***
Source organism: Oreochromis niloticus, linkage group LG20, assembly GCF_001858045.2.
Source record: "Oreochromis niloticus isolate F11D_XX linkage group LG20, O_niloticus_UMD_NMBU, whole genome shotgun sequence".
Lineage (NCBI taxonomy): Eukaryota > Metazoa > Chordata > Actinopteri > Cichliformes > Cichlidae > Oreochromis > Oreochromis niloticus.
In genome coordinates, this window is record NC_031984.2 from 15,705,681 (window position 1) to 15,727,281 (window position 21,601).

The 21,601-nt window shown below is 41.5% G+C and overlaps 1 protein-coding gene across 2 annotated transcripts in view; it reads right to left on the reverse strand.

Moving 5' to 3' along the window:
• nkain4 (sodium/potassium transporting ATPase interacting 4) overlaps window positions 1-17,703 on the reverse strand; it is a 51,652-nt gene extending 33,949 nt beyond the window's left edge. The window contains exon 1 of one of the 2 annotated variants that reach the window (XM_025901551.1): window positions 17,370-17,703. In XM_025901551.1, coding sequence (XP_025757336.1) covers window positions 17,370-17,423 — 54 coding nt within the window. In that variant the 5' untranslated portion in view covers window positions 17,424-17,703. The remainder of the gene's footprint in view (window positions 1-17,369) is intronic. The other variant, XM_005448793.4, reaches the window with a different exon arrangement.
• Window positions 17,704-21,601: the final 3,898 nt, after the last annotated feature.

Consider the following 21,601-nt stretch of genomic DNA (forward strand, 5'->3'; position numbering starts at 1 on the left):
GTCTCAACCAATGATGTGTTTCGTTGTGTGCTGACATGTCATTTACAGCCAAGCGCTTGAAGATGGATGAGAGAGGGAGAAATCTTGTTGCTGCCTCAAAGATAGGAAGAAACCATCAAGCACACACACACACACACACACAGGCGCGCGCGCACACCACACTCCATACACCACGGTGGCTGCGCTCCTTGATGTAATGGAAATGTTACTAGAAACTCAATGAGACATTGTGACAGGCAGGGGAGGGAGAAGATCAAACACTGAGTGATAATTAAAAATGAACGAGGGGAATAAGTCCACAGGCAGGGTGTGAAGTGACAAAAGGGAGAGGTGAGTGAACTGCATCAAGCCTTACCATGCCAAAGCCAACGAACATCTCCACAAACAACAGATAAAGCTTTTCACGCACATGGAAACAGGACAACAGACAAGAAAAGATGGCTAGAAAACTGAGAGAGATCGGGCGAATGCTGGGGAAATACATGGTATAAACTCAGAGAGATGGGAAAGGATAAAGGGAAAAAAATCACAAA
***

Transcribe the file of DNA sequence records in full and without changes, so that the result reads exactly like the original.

Source organism: Oreochromis niloticus, linkage group LG20, assembly GCF_001858045.2.
Source record: "Oreochromis niloticus isolate F11D_XX linkage group LG20, O_niloticus_UMD_NMBU, whole genome shotgun sequence".
Lineage (NCBI taxonomy): Eukaryota > Metazoa > Chordata > Actinopteri > Cichliformes > Cichlidae > Oreochromis > Oreochromis niloticus.
In genome coordinates, this window is record NC_031984.2 from 15,705,681 (window position 1) to 15,727,281 (window position 21,601).

The 21,601-nt window shown below is 41.5% G+C and overlaps 1 protein-coding gene across 2 annotated transcripts in view; it reads right to left on the reverse strand.

Moving 5' to 3' along the window:
• nkain4 (sodium/potassium transporting ATPase interacting 4) overlaps window positions 1-17,703 on the reverse strand; it is a 51,652-nt gene extending 33,949 nt beyond the window's left edge. The window contains exon 1 of one of the 2 annotated variants that reach the window (XM_025901551.1): window positions 17,370-17,703. In XM_025901551.1, coding sequence (XP_025757336.1) covers window positions 17,370-17,423 — 54 coding nt within the window. In that variant the 5' untranslated portion in view covers window positions 17,424-17,703. The remainder of the gene's footprint in view (window positions 1-17,369) is intronic. The other variant, XM_005448793.4, reaches the window with a different exon arrangement.
• Window positions 17,704-21,601: the final 3,898 nt, after the last annotated feature.

Consider the following 21,601-nt stretch of genomic DNA (forward strand, 5'->3'; position numbering starts at 1 on the left):
GTCTCAACCAATGATGTGTTTCGTTGTGTGCTGACATGTCATTTACAGCCAAGCGCTTGAAGATGGATGAGAGAGGGAGAAATCTTGTTGCTGCCTCAAAGATAGGAAGAAACCATCAAGCACACACACACACACACACACAGGCGCGCGCGCACACCACACTCCATACACCACGGTGGCTGCGCTCCTTGATGTAATGGAAATGTTACTAGAAACTCAATGAGACATTGTGACAGGCAGGGGAGGGAGAAGATCAAACACTGAGTGATAATTAAAAATGAACGAGGGGAATAAGTCCACAGGCAGGGTGTGAAGTGACAAAAGGGAGAGGTGAGTGAACTGCATCAAGCCTTACCATGCCAAAGCCAACGAACATCTCCACAAACAACAGATAAAGCTTTTCACGCACATGGAAACAGGACAACAGACAAGAAAAGATGGCTAGAAAACTGAGAGAGATCGGGCGAATGCTGGGGAAATACATGGTATAAACTCAGAGAGATGGGAAAGGATAAAGGGAAAAAAATCACAAA